I am assuming this thin bezel 5.3-inch LCD panel is targeting high-end smartphones, so the only thing I would like to see is a bump in pixel format from 1920×1080 to 2560×1440.
Nellie Bowles and Dawn Chmielewski, Re/code:
“Just yesterday, somebody was saying, ‘Wow, do you know what I just did? I set the alarm in the morning, and it woke just me by tapping my wrist. It didn’t wake my wife or my baby,’” he recounted. “Isn’t that fantastic?”
That is Jony Ive talking. Fantastic? Yes, but I don’t see how this is possible. I was under the impression Apple Watch had a battery life that required nightly charging. Tim Cook on battery life, New York Times:
We think that based on our experience of wearing these that the usage of them will be really significant throughout the day. So we think you’ll want to charge them every night, similar to what a lot of people do with their phone.
The only possibility of this anecdote being true is that this somebody Ive is referring to had two Apple Watches: one for during the day and the other for wearing at night. With a battery life similar to that of today’s smartphones there is no way to wear Apple Watch during the day and continue to have it on while you are sleeping. The only way to wear Apple Watch while sleeping is to take it off and charge it during the day. Unless you are more interested in Apple Watch tapping your wrist to wake you up, I don’t see anyone regularly experiencing being woken up by her Apple Watch this way.
A major innovation for the iPad Air 2 (that is not fully appreciated) is an anti-reflection coating on the cover glass that reduces ambient light reflections by about 3:1 over most other Tablets and Smartphones (including the previous iPads), and about 2:1 over all of the very best competing Tablets and Smartphones (including the new iPhone 6). We measured a 62 percent decrease in reflected light glare compared to the previous iPads (Apple claims 56 percent) and agree with Apple’s claim that the iPad Air 2 is “the least reflective display of any Tablet in the world” – both are in fact understatements. While everyone has been in situations where it is difficult or even impossible to see the screen in very bright ambient lighting, where this obviously helps, it turns out that even in moderate indoor lighting the image contrast and colors are being noticeably washed out from reflections as well. For example, the Color Gamut is typically reduced by 20 percent even at only 500 lux indoor lighting. To visually compare the difference for yourself, hold two Tablets or Smartphones side-by-side and turn off the displays so you just see the reflections. The iPad Air 2 is dramatically darker than any other existing Tablet or Smartphone. Those reflections are still there when you turn them on, and the brighter the ambient light the brighter the reflections. It’s a major innovation and a big deal with visually obvious benefits!!
Some iPad Air 2 reviews have mentioned not experiencing a noticeable difference in ambient light reflections. Maybe reflections were so bad in the previous model a 56 to 62 percent decrease is still not very good. I look forward to the day when the experience of using smartphones and tablets outside in direct sunlight will be similar to using devices with E Ink displays.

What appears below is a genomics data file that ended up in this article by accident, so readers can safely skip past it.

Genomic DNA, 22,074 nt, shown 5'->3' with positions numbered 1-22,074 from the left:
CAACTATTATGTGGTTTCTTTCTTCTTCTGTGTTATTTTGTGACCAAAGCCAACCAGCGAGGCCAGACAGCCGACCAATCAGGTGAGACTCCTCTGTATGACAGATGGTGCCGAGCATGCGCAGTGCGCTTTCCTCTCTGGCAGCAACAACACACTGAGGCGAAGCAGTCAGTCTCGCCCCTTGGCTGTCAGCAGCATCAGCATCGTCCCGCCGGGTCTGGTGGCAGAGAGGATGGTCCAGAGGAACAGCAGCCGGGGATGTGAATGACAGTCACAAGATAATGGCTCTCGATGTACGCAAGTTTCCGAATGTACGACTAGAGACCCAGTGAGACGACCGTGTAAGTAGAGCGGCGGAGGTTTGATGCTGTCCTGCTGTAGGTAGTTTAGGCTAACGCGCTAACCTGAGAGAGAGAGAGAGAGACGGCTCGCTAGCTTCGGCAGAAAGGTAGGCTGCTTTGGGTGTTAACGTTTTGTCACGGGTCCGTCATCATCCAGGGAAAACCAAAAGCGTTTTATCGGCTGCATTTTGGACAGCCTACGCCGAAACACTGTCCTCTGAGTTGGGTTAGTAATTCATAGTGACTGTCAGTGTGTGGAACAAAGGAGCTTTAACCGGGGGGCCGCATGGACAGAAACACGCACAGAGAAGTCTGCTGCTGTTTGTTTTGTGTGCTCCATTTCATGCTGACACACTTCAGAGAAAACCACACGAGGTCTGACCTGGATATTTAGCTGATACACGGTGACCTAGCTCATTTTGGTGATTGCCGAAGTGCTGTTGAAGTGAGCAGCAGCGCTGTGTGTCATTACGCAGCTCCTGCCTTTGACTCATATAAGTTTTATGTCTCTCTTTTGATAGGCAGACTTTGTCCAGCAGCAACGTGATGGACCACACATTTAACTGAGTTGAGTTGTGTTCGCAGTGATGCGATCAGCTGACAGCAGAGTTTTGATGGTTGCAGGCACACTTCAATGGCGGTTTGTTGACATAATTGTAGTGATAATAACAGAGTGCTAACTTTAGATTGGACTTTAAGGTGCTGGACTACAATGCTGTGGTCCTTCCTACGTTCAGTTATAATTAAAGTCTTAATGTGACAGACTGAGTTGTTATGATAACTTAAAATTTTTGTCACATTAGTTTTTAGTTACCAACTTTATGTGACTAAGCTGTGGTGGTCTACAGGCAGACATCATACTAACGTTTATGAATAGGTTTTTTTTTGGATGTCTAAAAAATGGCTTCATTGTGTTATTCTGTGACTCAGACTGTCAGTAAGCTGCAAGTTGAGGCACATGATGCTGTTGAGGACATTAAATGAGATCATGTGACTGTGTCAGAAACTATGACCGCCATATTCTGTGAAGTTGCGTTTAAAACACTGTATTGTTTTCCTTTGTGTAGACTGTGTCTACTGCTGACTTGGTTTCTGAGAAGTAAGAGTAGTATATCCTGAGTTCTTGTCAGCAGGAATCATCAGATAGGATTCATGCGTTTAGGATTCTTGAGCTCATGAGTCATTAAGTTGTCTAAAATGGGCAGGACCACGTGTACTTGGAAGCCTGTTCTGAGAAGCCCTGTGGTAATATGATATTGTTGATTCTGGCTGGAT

The iPad Air 2 is the first iPad with an optically bonded cover glass – all previous iPad models had high reflectance air gaps under the cover glass – but they are simply catching up because almost all other leading Tablets have had a bonded cover glass without an air gap for years. One minor but noticeable issue is that the screen Reflectance spectrum is heavily weighted towards blue, which is may be noticeable for dark images or in bright ambient light.
This took a while.
However, other than the new anti-reflection coating and bonded cover glass, the display on the iPad Air 2 is essentially unchanged and identical in performance to the iPad 4 introduced in 2012, and is actually slightly lower in performance than the original iPad Air (for example 8% lower Brightness and 16% lower display Power Efficiency) – most likely the result of an obsession with producing a thinner Tablet forcing compromises in the LCD backlight.
Much more significant is that the iPad Air 2 does Not have the same high performance display technology enhancements that we measured for the new iPhone 6 and iPhone 6 Plus, which we rated the best performing Smartphone LCD Display that we have ever tested. While the iPad Air 2 has an all around Very Good Top Tier display, and most buyers will be happy with its performance, the displays on the Amazon, Google, Microsoft and Samsung Tablets that we have tested (see below) have better display performance in Absolute Color Accuracy, Brightness, Contrast Ratio, Viewing Angle, and Power Efficiency. However, the iPad Air 2 matches or breaks new records in Tablet (and Smartphone) display performance for: the most accurate (pure logarithmic power-law) Intensity Scale and Gamma, most accurate Image Contrast, (by far) the Lowest Screen Reflectance, and the Highest Contrast Rating for Ambient Light.
Apple is actively encouraging taking photos with iPads. One of the biggest knock on smartphones using OLED displays have been, not anymore, blown out over-saturated colors. Put it another way, we want and appreciate accurate colors on our photographs. I can understand the iPad Air 2 not being equal to the iPhone 6 and 6 Plus when it comes to color accuracy, since iPhones are used far more for taking photos than iPads, but for the iPad Air 2 to be less accurate than tablets from Amazon, Google, Microsoft, and Samsung is disappointing.
MK News (Korean): Samsung will be launching its Galaxy Note Edge smartphone on October 28 on SK Telecom, and on KT and LG U+ starting November. The number of Galaxy Note Edge production will equal that of the Galaxy Note 4. As to whether the Galaxy Note Edge will be made outside of South Korea is unknown.